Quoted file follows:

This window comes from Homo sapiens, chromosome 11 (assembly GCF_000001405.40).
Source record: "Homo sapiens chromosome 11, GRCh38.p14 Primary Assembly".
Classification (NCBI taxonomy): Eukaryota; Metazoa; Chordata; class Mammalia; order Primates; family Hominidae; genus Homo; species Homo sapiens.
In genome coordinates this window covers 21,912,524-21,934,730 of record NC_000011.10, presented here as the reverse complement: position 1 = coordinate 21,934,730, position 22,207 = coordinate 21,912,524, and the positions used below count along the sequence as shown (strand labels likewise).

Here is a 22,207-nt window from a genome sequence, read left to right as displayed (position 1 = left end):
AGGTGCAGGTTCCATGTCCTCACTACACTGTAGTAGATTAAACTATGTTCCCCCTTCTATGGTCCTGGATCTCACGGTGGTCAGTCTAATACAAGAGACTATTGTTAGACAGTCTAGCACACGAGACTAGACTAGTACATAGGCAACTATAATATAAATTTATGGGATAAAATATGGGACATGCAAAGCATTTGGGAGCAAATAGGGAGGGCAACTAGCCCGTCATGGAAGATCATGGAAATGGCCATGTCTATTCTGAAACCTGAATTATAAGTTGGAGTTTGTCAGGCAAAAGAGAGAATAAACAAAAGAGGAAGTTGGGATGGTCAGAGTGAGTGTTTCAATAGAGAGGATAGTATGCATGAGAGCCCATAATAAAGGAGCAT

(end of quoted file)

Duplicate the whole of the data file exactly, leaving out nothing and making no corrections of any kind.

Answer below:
This window comes from Homo sapiens, chromosome 11 (assembly GCF_000001405.40).
Source record: "Homo sapiens chromosome 11, GRCh38.p14 Primary Assembly".
Classification (NCBI taxonomy): Eukaryota; Metazoa; Chordata; class Mammalia; order Primates; family Hominidae; genus Homo; species Homo sapiens.
In genome coordinates this window covers 21,912,524-21,934,730 of record NC_000011.10, presented here as the reverse complement: position 1 = coordinate 21,934,730, position 22,207 = coordinate 21,912,524, and the positions used below count along the sequence as shown (strand labels likewise).

Here is a 22,207-nt window from a genome sequence, read left to right as displayed (position 1 = left end):
AGGTGCAGGTTCCATGTCCTCACTACACTGTAGTAGATTAAACTATGTTCCCCCTTCTATGGTCCTGGATCTCACGGTGGTCAGTCTAATACAAGAGACTATTGTTAGACAGTCTAGCACACGAGACTAGACTAGTACATAGGCAACTATAATATAAATTTATGGGATAAAATATGGGACATGCAAAGCATTTGGGAGCAAATAGGGAGGGCAACTAGCCCGTCATGGAAGATCATGGAAATGGCCATGTCTATTCTGAAACCTGAATTATAAGTTGGAGTTTGTCAGGCAAAAGAGAGAATAAACAAAAGAGGAAGTTGGGATGGTCAGAGTGAGTGTTTCAATAGAGAGGATAGTATGCATGAGAGCCCATAATAAAGGAGCAT